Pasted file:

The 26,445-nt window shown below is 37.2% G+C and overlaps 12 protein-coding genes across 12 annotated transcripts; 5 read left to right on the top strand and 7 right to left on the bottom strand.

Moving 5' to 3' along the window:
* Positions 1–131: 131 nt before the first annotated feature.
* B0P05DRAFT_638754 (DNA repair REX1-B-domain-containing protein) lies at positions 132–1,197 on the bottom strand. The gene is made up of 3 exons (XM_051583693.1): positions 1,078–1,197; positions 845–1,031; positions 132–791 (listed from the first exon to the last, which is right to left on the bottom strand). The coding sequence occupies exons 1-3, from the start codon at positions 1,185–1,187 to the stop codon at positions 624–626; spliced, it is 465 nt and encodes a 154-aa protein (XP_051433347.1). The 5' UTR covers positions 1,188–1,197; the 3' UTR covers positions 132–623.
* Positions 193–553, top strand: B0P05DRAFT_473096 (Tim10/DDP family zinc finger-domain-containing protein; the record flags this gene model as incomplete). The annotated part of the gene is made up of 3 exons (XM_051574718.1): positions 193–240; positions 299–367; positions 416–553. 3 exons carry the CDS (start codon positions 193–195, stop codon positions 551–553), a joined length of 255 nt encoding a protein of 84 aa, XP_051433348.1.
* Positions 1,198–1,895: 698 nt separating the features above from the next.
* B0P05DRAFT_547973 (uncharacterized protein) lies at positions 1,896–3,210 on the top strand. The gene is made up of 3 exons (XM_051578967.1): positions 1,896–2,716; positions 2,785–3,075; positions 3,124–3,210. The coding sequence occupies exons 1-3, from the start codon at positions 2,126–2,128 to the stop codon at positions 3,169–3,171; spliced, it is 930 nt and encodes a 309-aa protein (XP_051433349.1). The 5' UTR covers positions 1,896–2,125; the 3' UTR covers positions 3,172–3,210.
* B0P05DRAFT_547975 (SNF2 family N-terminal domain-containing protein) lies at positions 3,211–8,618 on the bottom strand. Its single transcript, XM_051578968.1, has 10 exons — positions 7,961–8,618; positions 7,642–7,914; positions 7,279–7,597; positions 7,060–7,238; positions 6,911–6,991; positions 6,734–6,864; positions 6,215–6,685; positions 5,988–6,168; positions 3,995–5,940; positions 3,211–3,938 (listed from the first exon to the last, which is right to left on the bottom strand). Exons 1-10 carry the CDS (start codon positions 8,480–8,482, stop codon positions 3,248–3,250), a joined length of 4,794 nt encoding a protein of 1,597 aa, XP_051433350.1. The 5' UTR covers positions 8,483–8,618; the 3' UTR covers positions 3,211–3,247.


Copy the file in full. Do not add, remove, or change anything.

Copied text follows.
The 26,445-nt window shown below is 37.2% G+C and overlaps 12 protein-coding genes across 12 annotated transcripts; 5 read left to right on the top strand and 7 right to left on the bottom strand.

Moving 5' to 3' along the window:
* Positions 1–131: 131 nt before the first annotated feature.
* B0P05DRAFT_638754 (DNA repair REX1-B-domain-containing protein) lies at positions 132–1,197 on the bottom strand. The gene is made up of 3 exons (XM_051583693.1): positions 1,078–1,197; positions 845–1,031; positions 132–791 (listed from the first exon to the last, which is right to left on the bottom strand). The coding sequence occupies exons 1-3, from the start codon at positions 1,185–1,187 to the stop codon at positions 624–626; spliced, it is 465 nt and encodes a 154-aa protein (XP_051433347.1). The 5' UTR covers positions 1,188–1,197; the 3' UTR covers positions 132–623.
* Positions 193–553, top strand: B0P05DRAFT_473096 (Tim10/DDP family zinc finger-domain-containing protein; the record flags this gene model as incomplete). The annotated part of the gene is made up of 3 exons (XM_051574718.1): positions 193–240; positions 299–367; positions 416–553. 3 exons carry the CDS (start codon positions 193–195, stop codon positions 551–553), a joined length of 255 nt encoding a protein of 84 aa, XP_051433348.1.
* Positions 1,198–1,895: 698 nt separating the features above from the next.
* B0P05DRAFT_547973 (uncharacterized protein) lies at positions 1,896–3,210 on the top strand. The gene is made up of 3 exons (XM_051578967.1): positions 1,896–2,716; positions 2,785–3,075; positions 3,124–3,210. The coding sequence occupies exons 1-3, from the start codon at positions 2,126–2,128 to the stop codon at positions 3,169–3,171; spliced, it is 930 nt and encodes a 309-aa protein (XP_051433349.1). The 5' UTR covers positions 1,896–2,125; the 3' UTR covers positions 3,172–3,210.
* B0P05DRAFT_547975 (SNF2 family N-terminal domain-containing protein) lies at positions 3,211–8,618 on the bottom strand. Its single transcript, XM_051578968.1, has 10 exons — positions 7,961–8,618; positions 7,642–7,914; positions 7,279–7,597; positions 7,060–7,238; positions 6,911–6,991; positions 6,734–6,864; positions 6,215–6,685; positions 5,988–6,168; positions 3,995–5,940; positions 3,211–3,938 (listed from the first exon to the last, which is right to left on the bottom strand). Exons 1-10 carry the CDS (start codon positions 8,480–8,482, stop codon positions 3,248–3,250), a joined length of 4,794 nt encoding a protein of 1,597 aa, XP_051433350.1. The 5' UTR covers positions 8,483–8,618; the 3' UTR covers positions 3,211–3,247.